A man can hold to riches and worldly place if he likes, and he does not wrong God nor his own soul; but it would be greater perfection if he renounced them, because there is more perfection in renunciation than in possession. If he does not wish to renounce them in deed, he ought to renounce and abandon them with holy desire, and not to place his chief affections upon them, but upon God alone; and let him keep these things to serve his own needs and those of his family, like a thing that is lent and not like his own. So doing, he will never suffer pain from any created thing; for a thing that is not possessed with love is never lost with sorrow. So we see that the servants of the world, lovers of falsehood, endure very great sufferings in their life, and bitter tortures to the very end. What is the reason? The inordinate love they have for themselves and for created things, which they love apart from God. For the Divine Goodness has permitted that every inordinate affection should be unendurable to itself....
All things pass. Then, seeing that they pass, they should be possessed with moderation in the light of reason, loved in such wise as they should be loved. And he who holds them thus will not hold them with the help of sin, but with grace; with generosity of heart, and not with avarice; in pity for the poor, and not in cruelty; in humility, not in pride; in gratitude, not in ingratitude: and will recognize that his possessions come from his Creator, and not himself. With this same temperate love he will love his children, his friends, his relatives, and all other rational beings. He will hold the condition of marriage as ordained, and ordained as a Sacrament; and will have in respect the days commanded by Holy Church. He will be and live like a man, and not a beast; and will be, not indeed ascetic, but continent and self-controlled. Such a man will be a fruitful tree, that will bear the fruits of virtue, and will be fragrant, shedding perfume although planted in the earth; and the seed that issues from him will be good and virtuous.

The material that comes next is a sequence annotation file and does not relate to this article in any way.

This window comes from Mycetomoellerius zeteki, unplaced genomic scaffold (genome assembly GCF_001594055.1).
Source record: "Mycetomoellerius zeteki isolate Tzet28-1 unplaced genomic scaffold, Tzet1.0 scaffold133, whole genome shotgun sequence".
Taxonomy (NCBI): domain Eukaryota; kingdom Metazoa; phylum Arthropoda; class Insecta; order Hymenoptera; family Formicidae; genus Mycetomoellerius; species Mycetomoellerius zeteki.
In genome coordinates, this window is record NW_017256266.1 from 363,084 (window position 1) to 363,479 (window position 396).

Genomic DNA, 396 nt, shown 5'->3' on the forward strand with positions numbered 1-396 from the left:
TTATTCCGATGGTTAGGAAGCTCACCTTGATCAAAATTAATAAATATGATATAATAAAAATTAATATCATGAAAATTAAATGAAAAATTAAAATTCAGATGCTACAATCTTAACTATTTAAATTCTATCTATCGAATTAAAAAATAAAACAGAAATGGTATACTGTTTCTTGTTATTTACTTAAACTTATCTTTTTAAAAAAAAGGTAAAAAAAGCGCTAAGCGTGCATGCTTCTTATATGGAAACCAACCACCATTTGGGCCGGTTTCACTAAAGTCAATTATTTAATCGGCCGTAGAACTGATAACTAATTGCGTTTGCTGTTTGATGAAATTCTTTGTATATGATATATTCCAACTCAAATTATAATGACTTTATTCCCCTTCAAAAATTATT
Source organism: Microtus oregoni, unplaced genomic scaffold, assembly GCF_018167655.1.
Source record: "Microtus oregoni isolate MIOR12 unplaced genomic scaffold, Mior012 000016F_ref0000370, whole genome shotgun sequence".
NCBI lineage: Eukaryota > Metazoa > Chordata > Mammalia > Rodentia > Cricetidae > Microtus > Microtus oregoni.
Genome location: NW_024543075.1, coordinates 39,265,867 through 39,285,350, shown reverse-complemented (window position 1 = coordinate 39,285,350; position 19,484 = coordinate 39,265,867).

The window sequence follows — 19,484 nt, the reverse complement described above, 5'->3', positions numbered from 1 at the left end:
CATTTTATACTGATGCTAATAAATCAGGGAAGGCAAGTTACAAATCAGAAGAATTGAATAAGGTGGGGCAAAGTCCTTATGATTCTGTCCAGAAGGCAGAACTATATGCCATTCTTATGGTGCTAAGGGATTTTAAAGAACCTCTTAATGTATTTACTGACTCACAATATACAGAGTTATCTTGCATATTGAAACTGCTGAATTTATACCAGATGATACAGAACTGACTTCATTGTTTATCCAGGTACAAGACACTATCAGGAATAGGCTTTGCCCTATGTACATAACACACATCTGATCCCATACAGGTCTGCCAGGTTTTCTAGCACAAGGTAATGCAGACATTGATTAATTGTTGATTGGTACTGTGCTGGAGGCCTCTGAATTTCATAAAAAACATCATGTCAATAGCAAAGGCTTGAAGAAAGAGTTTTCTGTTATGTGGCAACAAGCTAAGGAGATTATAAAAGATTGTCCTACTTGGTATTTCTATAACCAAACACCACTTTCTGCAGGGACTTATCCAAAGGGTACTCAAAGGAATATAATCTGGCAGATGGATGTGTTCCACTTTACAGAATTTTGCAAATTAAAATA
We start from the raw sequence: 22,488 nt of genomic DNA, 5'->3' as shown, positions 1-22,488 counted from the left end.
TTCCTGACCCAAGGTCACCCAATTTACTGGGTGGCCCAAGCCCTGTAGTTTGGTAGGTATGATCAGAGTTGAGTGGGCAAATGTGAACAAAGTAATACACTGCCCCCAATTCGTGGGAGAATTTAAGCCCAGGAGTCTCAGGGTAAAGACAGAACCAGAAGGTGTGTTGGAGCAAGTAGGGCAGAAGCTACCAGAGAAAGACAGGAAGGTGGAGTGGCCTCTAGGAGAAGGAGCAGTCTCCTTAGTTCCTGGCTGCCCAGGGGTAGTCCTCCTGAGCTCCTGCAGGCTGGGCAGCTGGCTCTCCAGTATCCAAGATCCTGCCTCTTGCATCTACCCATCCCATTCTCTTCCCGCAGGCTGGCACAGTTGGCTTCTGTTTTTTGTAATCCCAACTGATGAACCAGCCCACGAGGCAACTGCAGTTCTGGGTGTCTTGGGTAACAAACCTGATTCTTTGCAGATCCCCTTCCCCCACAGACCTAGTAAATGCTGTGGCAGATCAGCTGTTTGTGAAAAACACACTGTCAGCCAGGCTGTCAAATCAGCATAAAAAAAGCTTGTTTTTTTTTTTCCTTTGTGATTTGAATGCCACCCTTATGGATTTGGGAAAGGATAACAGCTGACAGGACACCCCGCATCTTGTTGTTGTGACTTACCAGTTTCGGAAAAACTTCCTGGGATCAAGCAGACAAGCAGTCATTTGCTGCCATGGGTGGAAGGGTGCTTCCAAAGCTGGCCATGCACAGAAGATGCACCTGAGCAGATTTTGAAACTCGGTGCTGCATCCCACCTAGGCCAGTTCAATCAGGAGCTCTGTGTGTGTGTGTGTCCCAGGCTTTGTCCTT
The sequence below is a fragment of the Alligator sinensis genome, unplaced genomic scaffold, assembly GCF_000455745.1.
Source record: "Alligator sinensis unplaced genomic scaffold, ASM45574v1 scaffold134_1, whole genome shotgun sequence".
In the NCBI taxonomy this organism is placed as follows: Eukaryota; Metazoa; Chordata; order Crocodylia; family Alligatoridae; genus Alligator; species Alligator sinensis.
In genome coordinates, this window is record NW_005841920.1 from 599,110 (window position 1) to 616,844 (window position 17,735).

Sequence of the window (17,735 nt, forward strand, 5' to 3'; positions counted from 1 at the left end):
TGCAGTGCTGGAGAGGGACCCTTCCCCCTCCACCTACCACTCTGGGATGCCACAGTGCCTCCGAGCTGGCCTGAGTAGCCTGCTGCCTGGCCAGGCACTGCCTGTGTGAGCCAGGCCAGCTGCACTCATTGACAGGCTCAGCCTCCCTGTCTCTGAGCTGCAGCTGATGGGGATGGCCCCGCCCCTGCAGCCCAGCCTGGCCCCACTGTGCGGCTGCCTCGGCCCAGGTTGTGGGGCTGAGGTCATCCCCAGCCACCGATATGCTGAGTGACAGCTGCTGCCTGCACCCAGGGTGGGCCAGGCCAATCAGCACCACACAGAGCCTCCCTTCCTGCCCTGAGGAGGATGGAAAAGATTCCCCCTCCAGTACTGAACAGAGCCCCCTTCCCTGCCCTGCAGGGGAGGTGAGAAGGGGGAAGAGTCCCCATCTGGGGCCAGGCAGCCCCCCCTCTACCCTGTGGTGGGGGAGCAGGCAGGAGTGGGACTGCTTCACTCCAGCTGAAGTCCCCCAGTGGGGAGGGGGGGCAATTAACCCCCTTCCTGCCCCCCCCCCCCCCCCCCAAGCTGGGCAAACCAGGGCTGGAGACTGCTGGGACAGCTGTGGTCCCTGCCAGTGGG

So you see that you can have God in any condition; for the condition is not what robs us of Him, but the evil will alone, which, when it is set on loving falsehood, is ill-ordered and corrupts a man's every work. But if he loves truth, he follows the footsteps of truth....
So, knowing no other way, I said that I desired to see you a lover and follower of truth and despiser of falsehood; hating the devil the father of lies, and your own lower nature, that follows such a parent; and loving Christ crucified, who is Way, Truth and Life. For He who walks in Him reaches the Light, and is clothed in the shining garment of charity, wherein are all virtues found. Which charity and love unspeakable, when it is in the soul, holds itself not content in the common state, but desires to advance further....
Dearest brother, let us sleep no more, but awaken from slumber. Open the eye of the mind in the light of faith, to know, to love, to follow that truth which you shall know through the Blood of the humble and loving Lamb. You shall know that Blood in the knowledge of yourself, that the face of your soul may be washed therein. And it is ours, and none can take it from us unless we choose. Then be negligent no more; but like a vase, fill yourself with the Blood of Christ crucified. I say no more. Remain in the holy and sweet grace of God. Sweet Jesus, Jesus Love.
NotA bene: This text is adapted from a letter to Lorenzo del Pino of Bologna, a law professor correspondent of Saint Catherine's, as it appears translated into English in Saint Catherine of Siena as Seen in Her Letters, ed. and trans. Vida D. Scudder (London: J.M. Dent, 1906).